Nadia Kist, Blood:Water’s Director of Africa Partnerships, recently attended the global AIDS conference where she learned that HIV and COVID-19 have an even greater overlap than previously expected.
For starters, the fact that so many people require immediate attention adds a large burden to health systems around the globe, many of which are not even equipped for their existing needs. Coronavirus has presented a situation none of us expected or know what to expect from, so we are still learning how it will impact greater issues that were already being faced.
On one hand, the history of finding new treatments and technologies to respond to HIV has provided a LOT of helpful insight into how to handle coronavirus (see how Dr. Birx has been a bridge between the two efforts). The global AIDS response has been hailed by health experts as the single most relevant experience to COVID response. From researchers to political figures, the work done on drug and vaccine trials, mass training, life with after-effects, and patient home care have helped to prepare the world for the work required to treat coronavirus. And a critical aspect of approaching both is that communities have to be at the center of all disease control efforts.
On the other hand, as it has here in America, wider political and social issues have been brought to the surface in the mad dash to figure out how to handle this immense pandemic. As with HIV, disparities in society are making the COVID disease burden higher among some groups than others. Vulnerable and marginalized communities are more susceptible even if they don’t have a health risk factor. Things like color and economic status impact income, access to healthcare, employment, and people per household; things that, when combined, create a higher risk for the spread of coronavirus.
Unfortunately, the UNAIDS 90-90-90 target is projected to not be met by the end of the year. The 90-90-90 target is an international goal to ensure that 90% of people have access to testing to know their HIV status, 90% of HIV-positive people have access to treatment, and 90% of people on treatment have attained viral suppression, meaning the virus cannot be detected in their blood. This would mean new infections are low enough for a global downward trend. However, even before COVID, we were not expected to meet those targets.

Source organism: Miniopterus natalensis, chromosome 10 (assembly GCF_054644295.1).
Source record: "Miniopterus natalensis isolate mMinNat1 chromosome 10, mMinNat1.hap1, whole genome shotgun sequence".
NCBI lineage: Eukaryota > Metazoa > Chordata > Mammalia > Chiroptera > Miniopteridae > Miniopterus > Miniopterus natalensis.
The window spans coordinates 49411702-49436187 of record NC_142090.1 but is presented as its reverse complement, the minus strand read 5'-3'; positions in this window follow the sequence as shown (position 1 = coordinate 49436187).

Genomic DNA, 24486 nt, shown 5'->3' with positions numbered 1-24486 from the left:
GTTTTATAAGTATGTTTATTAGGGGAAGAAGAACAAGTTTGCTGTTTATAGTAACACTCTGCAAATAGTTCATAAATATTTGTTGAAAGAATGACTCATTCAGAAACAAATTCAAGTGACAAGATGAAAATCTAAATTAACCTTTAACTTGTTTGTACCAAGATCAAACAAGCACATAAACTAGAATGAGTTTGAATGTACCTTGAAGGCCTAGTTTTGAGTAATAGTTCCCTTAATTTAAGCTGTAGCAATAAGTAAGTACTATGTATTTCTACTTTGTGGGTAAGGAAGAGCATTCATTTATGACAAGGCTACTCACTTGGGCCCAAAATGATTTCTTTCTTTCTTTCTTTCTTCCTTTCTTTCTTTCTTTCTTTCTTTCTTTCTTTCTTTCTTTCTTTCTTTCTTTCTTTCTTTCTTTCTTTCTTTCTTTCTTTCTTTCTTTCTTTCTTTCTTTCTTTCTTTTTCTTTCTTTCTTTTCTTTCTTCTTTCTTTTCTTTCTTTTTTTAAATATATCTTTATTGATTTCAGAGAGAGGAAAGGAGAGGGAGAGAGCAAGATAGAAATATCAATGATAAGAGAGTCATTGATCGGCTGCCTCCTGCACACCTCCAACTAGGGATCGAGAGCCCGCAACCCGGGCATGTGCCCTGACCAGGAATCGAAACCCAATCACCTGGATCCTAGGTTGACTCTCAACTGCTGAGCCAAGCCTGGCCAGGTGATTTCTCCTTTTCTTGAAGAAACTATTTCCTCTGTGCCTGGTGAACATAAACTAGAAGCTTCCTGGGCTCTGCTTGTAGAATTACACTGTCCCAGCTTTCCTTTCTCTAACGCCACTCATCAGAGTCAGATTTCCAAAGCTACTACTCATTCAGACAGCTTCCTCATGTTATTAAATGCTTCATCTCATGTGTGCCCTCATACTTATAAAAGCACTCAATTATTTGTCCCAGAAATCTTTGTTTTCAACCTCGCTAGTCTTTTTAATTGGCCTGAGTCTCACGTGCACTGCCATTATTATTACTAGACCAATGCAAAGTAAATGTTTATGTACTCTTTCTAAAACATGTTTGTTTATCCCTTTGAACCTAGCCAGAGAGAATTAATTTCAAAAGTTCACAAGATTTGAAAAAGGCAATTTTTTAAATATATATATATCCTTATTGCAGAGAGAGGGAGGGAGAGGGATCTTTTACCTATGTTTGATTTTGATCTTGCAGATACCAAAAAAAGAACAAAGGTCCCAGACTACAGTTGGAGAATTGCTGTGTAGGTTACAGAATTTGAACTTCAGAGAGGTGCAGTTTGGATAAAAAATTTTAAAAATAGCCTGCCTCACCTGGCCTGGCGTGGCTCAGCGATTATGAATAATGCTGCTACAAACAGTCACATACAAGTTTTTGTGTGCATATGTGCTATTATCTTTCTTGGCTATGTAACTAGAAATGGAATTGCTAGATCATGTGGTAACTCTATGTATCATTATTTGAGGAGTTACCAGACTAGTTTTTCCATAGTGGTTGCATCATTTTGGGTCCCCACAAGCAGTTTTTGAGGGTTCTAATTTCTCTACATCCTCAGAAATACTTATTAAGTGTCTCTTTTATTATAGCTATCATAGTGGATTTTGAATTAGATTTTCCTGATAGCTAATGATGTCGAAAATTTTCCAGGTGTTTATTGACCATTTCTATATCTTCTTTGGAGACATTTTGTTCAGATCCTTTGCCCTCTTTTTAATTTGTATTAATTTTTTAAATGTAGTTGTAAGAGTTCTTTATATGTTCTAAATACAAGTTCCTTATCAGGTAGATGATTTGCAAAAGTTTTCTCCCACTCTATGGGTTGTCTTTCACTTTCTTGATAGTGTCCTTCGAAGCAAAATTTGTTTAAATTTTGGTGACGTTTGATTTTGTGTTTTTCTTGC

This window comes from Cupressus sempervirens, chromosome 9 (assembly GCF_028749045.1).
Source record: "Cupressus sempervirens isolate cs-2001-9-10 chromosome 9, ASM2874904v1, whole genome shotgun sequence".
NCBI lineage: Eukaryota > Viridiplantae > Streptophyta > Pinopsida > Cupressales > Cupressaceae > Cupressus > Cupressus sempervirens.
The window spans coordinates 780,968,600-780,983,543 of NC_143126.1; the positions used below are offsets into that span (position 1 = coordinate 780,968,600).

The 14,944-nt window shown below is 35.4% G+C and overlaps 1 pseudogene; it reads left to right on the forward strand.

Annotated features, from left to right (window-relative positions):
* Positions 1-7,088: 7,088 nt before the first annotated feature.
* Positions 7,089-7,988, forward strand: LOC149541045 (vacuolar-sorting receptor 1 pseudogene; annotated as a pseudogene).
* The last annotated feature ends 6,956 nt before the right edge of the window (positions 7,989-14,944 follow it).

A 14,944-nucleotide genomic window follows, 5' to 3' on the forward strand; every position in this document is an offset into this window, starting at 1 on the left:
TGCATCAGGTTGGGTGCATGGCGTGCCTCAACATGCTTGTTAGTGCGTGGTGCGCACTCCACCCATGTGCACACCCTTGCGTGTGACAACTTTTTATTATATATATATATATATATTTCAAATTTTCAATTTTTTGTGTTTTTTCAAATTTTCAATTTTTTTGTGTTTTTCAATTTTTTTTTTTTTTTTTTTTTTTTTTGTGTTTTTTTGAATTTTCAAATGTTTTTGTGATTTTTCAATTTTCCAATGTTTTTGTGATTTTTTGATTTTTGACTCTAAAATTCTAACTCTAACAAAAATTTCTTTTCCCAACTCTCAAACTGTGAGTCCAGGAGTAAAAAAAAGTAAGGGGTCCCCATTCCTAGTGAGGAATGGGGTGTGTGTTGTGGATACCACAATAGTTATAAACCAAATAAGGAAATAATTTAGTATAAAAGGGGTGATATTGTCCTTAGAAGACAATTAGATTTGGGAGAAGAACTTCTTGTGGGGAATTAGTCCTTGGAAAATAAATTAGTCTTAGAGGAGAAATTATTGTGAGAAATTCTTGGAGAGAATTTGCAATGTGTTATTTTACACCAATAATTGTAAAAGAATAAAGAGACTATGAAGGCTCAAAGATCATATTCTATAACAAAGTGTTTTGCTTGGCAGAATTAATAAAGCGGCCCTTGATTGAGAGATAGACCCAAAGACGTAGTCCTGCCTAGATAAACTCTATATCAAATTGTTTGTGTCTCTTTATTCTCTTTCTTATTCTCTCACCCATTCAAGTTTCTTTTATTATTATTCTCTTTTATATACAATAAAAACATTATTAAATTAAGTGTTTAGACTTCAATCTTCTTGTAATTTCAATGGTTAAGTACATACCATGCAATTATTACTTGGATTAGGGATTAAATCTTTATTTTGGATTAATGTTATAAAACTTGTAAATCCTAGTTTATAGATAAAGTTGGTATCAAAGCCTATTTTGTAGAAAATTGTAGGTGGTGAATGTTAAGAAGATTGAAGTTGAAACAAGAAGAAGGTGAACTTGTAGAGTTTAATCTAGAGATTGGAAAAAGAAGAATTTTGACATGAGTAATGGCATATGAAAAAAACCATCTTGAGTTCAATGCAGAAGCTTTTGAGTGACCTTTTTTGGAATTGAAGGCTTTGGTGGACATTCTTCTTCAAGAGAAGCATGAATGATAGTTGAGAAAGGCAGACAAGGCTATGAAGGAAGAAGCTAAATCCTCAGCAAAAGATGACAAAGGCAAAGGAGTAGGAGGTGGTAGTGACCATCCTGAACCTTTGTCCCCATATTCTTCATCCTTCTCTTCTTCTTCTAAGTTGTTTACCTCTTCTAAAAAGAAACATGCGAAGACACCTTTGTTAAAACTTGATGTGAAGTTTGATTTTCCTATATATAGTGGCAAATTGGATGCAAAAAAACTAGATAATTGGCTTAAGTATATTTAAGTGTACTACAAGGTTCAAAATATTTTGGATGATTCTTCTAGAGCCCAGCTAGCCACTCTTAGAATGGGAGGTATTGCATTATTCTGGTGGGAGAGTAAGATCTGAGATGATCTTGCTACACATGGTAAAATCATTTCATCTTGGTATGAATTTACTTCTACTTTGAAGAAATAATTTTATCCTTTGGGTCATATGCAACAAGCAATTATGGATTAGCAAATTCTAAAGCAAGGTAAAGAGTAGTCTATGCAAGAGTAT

In addition, because of the pandemic, AIDS-related deaths are expected to be 500,000 higher than originally projected. At the end of 2019 we reached an incredible milestone of less than 770,000 deaths, due to a combination of treatment and technology working to increase prevention and decrease unnecessary deaths. Another unfortunate prediction is that if lockdowns continue for another six months, there is likely going to be a staggering reversal of 10 years worth of progress in reducing mother to child transmission of HIV.
On the bright side, all of our partners framed their proposals around those 90-90-90 targets, so they are already working with their national coordinating bodies on those tasks. For example, LCA has ensured that 90% of the population using one of their rain catchment systems has access to HIV testing and 90% of those that test positive have access to treatment (since their facility can test viral suppression). While PIH does not have a health facility, they bridge their clients with treatment facilities that can assist them. So while the situation may look dire, we take comfort in the fact that our partners are working tirelessly to try to curb these numbers for the families they serve.
Another issue prevalent in addressing both HIV and COVID-19 is a lack of inclusivity throughout the global community in addressing disparities for those most at-risk. It can be very difficult to get medication and preventative services to the areas and people that are most in need of them. Strikingly, girls between the ages of 15 and 19 are 4 times more likely to be infected with HIV than their male counterparts. This is, in part, due to social and economic disparities like intergenerational relationships and less access to school or protection, for example. Jimmy Katuma of COPRED, for one, says that as a father of all daughters, he won’t stand for realities like these.
Seeing as Blood:Water’s partners are already committed to addressing these disparities and providing necessary aid to all of those affected, we are confident that they will play a pivotal role in the global drive to end AIDS for all people everywhere. We are not so different as it seems, and we know that you are passionate about ending these disparities and providing opportunity for our brothers and sisters around the world. So, thank you for your support, and please join us in continuing to fight not only HIV/AIDS, lack of water, and now COVID-19, but the inequalities that have fueled these awful situations for far too long.